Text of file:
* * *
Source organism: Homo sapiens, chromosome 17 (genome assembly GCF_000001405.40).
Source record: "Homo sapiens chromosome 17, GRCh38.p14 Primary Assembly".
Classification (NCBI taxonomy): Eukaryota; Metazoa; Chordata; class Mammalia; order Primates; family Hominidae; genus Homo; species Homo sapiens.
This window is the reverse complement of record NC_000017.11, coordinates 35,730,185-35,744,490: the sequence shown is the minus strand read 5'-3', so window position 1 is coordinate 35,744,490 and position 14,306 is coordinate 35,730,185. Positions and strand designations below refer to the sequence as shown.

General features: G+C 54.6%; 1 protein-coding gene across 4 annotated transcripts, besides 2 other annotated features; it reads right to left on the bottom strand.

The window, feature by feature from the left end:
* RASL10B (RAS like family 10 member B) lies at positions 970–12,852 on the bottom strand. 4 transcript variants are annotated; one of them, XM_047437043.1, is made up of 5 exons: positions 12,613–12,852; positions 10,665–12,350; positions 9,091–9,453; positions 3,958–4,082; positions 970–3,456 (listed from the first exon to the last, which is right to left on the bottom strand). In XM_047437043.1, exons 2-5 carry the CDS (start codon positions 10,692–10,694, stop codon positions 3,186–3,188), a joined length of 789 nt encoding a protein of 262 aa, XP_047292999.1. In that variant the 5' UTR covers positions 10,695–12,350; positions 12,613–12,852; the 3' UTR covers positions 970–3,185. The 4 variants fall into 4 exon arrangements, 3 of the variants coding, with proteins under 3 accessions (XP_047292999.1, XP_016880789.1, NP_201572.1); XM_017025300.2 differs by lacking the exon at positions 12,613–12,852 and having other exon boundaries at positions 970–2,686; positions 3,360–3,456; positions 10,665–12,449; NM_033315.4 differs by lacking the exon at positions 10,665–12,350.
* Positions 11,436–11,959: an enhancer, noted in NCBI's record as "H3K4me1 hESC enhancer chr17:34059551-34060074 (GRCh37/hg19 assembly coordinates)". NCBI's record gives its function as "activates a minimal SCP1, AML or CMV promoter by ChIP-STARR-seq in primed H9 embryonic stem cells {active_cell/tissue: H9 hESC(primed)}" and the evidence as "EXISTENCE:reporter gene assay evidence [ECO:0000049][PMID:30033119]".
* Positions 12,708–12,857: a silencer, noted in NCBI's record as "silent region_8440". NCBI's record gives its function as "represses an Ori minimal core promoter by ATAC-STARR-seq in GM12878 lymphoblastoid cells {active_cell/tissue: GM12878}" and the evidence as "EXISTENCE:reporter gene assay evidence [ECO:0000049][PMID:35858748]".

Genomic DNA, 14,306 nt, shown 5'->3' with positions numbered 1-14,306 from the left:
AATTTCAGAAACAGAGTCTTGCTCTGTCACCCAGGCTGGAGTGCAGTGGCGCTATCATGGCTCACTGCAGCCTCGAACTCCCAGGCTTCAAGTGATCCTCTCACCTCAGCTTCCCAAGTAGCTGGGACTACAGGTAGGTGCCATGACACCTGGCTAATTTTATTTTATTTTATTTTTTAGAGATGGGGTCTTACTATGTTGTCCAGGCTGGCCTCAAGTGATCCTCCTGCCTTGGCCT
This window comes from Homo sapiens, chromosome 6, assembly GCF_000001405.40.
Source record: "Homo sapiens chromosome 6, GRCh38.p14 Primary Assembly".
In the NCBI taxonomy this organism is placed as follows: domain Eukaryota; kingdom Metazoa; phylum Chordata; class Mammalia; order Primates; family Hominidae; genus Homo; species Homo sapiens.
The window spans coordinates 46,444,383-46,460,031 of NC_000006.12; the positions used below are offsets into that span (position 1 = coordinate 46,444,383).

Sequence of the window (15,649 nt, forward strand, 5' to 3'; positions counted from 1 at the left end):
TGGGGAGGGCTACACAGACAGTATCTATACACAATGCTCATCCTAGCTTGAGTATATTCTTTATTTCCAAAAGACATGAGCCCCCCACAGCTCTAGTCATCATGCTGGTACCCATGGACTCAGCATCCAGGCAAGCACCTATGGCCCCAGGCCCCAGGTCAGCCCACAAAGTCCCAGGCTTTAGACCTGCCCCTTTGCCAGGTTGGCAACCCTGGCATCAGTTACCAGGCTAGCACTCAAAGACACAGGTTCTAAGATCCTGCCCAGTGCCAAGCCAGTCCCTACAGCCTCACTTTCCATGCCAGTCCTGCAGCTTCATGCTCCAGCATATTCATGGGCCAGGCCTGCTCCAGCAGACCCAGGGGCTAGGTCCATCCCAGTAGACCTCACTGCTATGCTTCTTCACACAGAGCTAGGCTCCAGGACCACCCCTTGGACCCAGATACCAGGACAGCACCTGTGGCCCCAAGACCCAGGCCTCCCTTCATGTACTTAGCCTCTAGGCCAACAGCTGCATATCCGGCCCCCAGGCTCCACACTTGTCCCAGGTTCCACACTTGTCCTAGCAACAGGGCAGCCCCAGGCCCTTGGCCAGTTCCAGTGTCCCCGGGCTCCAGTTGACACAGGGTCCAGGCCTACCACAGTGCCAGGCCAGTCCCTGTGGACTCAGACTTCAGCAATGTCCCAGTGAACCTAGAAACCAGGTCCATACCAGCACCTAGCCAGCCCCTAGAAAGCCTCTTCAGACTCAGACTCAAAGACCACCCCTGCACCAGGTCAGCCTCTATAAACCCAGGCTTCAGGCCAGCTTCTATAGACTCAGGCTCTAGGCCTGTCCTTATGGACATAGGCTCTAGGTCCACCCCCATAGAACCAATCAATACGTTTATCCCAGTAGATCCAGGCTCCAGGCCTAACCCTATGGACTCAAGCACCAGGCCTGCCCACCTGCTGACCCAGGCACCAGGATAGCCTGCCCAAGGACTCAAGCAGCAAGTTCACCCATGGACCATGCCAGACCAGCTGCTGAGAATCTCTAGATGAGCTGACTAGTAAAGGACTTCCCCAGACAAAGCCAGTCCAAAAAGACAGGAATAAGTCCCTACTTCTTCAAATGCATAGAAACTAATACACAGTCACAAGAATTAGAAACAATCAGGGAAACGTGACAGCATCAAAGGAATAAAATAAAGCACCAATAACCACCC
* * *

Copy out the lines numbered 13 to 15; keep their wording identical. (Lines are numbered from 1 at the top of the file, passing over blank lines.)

Source record: "Homo sapiens chromosome 6, GRCh38.p14 Primary Assembly".
In the NCBI taxonomy this organism is placed as follows: domain Eukaryota; kingdom Metazoa; phylum Chordata; class Mammalia; order Primates; family Hominidae; genus Homo; species Homo sapiens.
The window spans coordinates 46,444,383-46,460,031 of NC_000006.12; the positions used below are offsets into that span (position 1 = coordinate 46,444,383).